Residents taking occupation of apartments at a new mixed-use property development on the site of a decommissioned paper mill in southern Zurich, Switzerland, are all encouraged to download a neighbourhood App to their mobile devices. The social media component, which allows Greencity residents and office workers to communicate with one another, along with the ability to contact their facility managers, are by far and away the most popular features.
However, the App has also given users the power to manage their household appliances remotely and to monitor their energy consumption in real time. These features have been added as part of efforts to align the site with the city’s goal of transitioning to a ‘2000-Watt society’ by 2050, which would translate to a daily primary-energy consumption of 48 kWh, or 2 kWh an hour. The equivalent figure in Europe currently stands at around 6 500 W.
As Zurich’s first 2000-W-certified property development, Greencity is hoping to prove the viability of the strategy through a combination of behaviour change and technological innovation. All energy consumed across Greencity is renewable, mobility is mainly public, non-motorised or shared, waste is recycled and the energy-efficiency solutions and materials have been integrated into all the offices and apartments currently rising across the site.
Losinger Marazzi director Jürgen Friedrichs, who has worked on the project on behalf of the developer for some ten years, says there are definite signs that having visibility of one’s consumption makes a difference. In fact, 43% of App users report that they have already changed some aspects of their behaviour as a direct result of the information provided.
Behaviour change and energy efficiency is also integral to Switzerland’s Energy Strategy 2050, which was put to a referendum in May 2017, and came into force on January 1 this year. The highest profile aspect of the strategy is undoubtedly the decision to withdraw, over a period, from nuclear energy. This is a significant change for Switzerland, which still sources over 32% of its electrical energy from nuclear, with most of the balance arising from hydropower (59%). The decision to decommission nuclear was, thus, precipitated by the catastrophic events at the Fukushima nuclear power station, in Japan, rather than a view to greater decarbonisation.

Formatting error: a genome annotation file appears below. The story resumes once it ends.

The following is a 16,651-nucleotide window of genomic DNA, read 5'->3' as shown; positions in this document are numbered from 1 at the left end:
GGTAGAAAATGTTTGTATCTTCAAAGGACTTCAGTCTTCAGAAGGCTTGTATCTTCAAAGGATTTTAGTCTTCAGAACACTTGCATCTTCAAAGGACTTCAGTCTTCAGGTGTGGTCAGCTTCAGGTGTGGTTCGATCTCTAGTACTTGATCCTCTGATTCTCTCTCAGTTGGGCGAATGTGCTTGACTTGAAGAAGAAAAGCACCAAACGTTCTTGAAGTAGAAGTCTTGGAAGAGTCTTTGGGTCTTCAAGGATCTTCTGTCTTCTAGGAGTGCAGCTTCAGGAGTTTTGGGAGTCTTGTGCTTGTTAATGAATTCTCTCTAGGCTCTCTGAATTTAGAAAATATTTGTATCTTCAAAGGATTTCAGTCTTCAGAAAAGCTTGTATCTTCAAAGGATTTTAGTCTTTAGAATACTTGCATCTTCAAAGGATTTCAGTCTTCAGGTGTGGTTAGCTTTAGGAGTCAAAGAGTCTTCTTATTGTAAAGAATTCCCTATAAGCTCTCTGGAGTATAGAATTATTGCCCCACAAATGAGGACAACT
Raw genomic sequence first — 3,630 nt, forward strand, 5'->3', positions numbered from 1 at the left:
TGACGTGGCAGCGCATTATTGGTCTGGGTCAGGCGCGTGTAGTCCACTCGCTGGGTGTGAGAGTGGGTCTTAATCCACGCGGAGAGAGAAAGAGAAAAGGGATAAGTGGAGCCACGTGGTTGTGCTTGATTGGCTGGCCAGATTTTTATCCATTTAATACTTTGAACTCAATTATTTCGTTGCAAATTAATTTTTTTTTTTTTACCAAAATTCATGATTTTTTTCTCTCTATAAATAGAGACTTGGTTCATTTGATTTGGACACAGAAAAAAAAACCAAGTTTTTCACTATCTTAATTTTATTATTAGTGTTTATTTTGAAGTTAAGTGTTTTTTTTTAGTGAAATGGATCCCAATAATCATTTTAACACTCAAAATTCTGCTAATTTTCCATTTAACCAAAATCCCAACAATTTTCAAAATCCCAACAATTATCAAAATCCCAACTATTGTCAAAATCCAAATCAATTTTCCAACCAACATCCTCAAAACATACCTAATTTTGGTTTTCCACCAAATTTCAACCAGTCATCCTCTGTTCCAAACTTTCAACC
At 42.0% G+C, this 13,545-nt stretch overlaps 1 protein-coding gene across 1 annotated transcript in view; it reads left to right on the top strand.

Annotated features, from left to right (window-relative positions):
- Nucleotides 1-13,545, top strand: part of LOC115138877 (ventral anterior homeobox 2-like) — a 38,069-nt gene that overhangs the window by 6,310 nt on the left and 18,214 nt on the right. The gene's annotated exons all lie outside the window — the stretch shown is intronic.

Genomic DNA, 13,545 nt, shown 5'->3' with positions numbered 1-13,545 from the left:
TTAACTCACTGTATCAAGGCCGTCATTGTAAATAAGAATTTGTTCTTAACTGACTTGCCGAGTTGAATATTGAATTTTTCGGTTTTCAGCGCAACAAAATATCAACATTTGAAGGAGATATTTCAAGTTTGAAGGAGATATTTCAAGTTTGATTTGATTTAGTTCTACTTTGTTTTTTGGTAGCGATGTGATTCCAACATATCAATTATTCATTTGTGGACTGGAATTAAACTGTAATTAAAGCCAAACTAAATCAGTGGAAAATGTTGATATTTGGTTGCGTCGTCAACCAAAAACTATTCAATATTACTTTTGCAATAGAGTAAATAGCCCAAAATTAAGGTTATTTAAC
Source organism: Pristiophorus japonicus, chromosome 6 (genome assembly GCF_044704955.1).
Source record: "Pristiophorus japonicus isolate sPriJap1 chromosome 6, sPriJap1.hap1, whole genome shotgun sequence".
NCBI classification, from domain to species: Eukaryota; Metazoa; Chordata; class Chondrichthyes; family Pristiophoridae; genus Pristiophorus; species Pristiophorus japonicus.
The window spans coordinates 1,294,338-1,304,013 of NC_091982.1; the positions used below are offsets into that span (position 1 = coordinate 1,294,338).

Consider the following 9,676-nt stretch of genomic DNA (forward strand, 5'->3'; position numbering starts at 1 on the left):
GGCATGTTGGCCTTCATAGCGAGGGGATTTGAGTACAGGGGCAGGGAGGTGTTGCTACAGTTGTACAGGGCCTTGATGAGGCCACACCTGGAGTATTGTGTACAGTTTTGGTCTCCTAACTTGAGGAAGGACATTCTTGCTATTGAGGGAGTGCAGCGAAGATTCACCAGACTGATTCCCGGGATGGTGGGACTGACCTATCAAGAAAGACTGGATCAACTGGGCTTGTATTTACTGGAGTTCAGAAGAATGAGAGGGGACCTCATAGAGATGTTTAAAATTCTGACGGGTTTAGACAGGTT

Switzerland’s new strategy aims to increase yearly generation from non-hydro renewable sources, such as solar photovoltaic (PV), waste, wood, biogas and some wind to 4 400 GWh in 2020 and 11 400 GWh in 2035. Yearly consumption in Switzerland currently stands at around 60 TWh. However, Swiss Federal Office of Energy senior energy efficiency policy officer Dr Lukas Gutzwiller says there are also ambitious targets for improving energy efficiency and reducing demand. Across the full energy sector the country is planning to lower energy consumption by 43% by 2035 against 2000 levels, despite yearly population growth of around 1% and economic growth of around 1.5%. Such decoupling will be led by the building and transportation sectors, where fossil fuels remain the mainstay of heating and mobility. Electricity consumption, by contrast, is forecast to fall by a more modest 13% in 2035 against 2000 levels. The decline is forecast despite an expectation that electric vehicle use will grow.
STATE OF FLUX
The new strategy means that the country’s electricity sector is in a “state of flux”, says Swissgrid board member and head of grid Maurice Dierick. This has significant implications for the company, which is responsible for a high-voltage transmission network that not only supplies Switzerland, but which is also interconnected with the European grid. Dierick warns that the expansion of grids in Europe, and Switzerland, is not keeping pace with electricity market integration.
Swissgrid is particularly concerned about the time it takes in Switzerland to secure approvals for major infrastructure projects, with Dierick highlighting that, in some cases, projects are delayed for decades. “The situation requires adaptation of the legislative framework,” he says, while expressing some optimism that the adoption of the Electricity Grid Strategy by the National Council and the Council of States could represent a step in the direction of speeding up approval processes.
Given the central geographical position of Switzerland in the European transmission network, Swissgrid also believes a more appropriate political framework is required between Switzerland and the European Union, without which the stability of the network could be undermined in the longer term.